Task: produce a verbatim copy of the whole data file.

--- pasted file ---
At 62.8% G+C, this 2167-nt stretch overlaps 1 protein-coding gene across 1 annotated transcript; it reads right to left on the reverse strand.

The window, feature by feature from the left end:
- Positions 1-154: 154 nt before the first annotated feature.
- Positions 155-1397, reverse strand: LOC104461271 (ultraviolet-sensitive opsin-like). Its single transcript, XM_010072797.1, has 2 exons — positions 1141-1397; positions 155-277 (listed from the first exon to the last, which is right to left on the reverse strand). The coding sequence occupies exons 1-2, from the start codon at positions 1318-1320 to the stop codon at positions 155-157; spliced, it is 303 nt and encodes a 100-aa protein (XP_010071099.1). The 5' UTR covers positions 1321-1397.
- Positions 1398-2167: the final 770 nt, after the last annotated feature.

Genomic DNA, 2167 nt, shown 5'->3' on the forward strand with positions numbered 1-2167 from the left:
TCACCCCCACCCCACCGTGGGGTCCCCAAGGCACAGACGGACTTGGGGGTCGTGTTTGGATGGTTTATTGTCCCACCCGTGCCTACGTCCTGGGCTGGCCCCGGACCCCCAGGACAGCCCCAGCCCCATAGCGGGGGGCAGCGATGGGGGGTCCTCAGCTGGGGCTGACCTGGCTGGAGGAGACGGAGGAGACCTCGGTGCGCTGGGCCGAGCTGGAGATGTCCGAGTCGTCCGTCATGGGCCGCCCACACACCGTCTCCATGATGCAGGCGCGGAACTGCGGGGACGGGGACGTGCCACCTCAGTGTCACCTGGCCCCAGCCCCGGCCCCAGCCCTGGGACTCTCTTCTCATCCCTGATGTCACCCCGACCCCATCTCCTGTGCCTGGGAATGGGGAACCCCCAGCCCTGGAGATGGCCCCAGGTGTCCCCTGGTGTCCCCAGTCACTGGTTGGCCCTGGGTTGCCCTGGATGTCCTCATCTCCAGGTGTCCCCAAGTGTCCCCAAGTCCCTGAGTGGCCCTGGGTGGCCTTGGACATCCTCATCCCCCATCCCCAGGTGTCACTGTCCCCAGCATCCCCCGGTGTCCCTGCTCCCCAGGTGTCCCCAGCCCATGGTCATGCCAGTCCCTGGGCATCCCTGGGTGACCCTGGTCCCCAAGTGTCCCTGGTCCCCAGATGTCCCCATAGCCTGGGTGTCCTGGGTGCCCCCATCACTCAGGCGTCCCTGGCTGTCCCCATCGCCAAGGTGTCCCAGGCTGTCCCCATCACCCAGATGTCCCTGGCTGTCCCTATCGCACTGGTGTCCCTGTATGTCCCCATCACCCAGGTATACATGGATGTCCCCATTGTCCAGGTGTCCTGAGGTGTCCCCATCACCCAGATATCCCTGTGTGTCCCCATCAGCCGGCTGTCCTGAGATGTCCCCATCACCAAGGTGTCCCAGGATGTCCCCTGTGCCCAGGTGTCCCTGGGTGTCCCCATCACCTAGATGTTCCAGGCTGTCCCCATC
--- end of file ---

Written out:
At 62.8% G+C, this 2167-nt stretch overlaps 1 protein-coding gene across 1 annotated transcript; it reads right to left on the reverse strand.

The window, feature by feature from the left end:
- Positions 1-154: 154 nt before the first annotated feature.
- Positions 155-1397, reverse strand: LOC104461271 (ultraviolet-sensitive opsin-like). Its single transcript, XM_010072797.1, has 2 exons — positions 1141-1397; positions 155-277 (listed from the first exon to the last, which is right to left on the reverse strand). The coding sequence occupies exons 1-2, from the start codon at positions 1318-1320 to the stop codon at positions 155-157; spliced, it is 303 nt and encodes a 100-aa protein (XP_010071099.1). The 5' UTR covers positions 1321-1397.
- Positions 1398-2167: the final 770 nt, after the last annotated feature.

Genomic DNA, 2167 nt, shown 5'->3' on the forward strand with positions numbered 1-2167 from the left:
TCACCCCCACCCCACCGTGGGGTCCCCAAGGCACAGACGGACTTGGGGGTCGTGTTTGGATGGTTTATTGTCCCACCCGTGCCTACGTCCTGGGCTGGCCCCGGACCCCCAGGACAGCCCCAGCCCCATAGCGGGGGGCAGCGATGGGGGGTCCTCAGCTGGGGCTGACCTGGCTGGAGGAGACGGAGGAGACCTCGGTGCGCTGGGCCGAGCTGGAGATGTCCGAGTCGTCCGTCATGGGCCGCCCACACACCGTCTCCATGATGCAGGCGCGGAACTGCGGGGACGGGGACGTGCCACCTCAGTGTCACCTGGCCCCAGCCCCGGCCCCAGCCCTGGGACTCTCTTCTCATCCCTGATGTCACCCCGACCCCATCTCCTGTGCCTGGGAATGGGGAACCCCCAGCCCTGGAGATGGCCCCAGGTGTCCCCTGGTGTCCCCAGTCACTGGTTGGCCCTGGGTTGCCCTGGATGTCCTCATCTCCAGGTGTCCCCAAGTGTCCCCAAGTCCCTGAGTGGCCCTGGGTGGCCTTGGACATCCTCATCCCCCATCCCCAGGTGTCACTGTCCCCAGCATCCCCCGGTGTCCCTGCTCCCCAGGTGTCCCCAGCCCATGGTCATGCCAGTCCCTGGGCATCCCTGGGTGACCCTGGTCCCCAAGTGTCCCTGGTCCCCAGATGTCCCCATAGCCTGGGTGTCCTGGGTGCCCCCATCACTCAGGCGTCCCTGGCTGTCCCCATCGCCAAGGTGTCCCAGGCTGTCCCCATCACCCAGATGTCCCTGGCTGTCCCTATCGCACTGGTGTCCCTGTATGTCCCCATCACCCAGGTATACATGGATGTCCCCATTGTCCAGGTGTCCTGAGGTGTCCCCATCACCCAGATATCCCTGTGTGTCCCCATCAGCCGGCTGTCCTGAGATGTCCCCATCACCAAGGTGTCCCAGGATGTCCCCTGTGCCCAGGTGTCCCTGGGTGTCCCCATCACCTAGATGTTCCAGGCTGTCCCCATC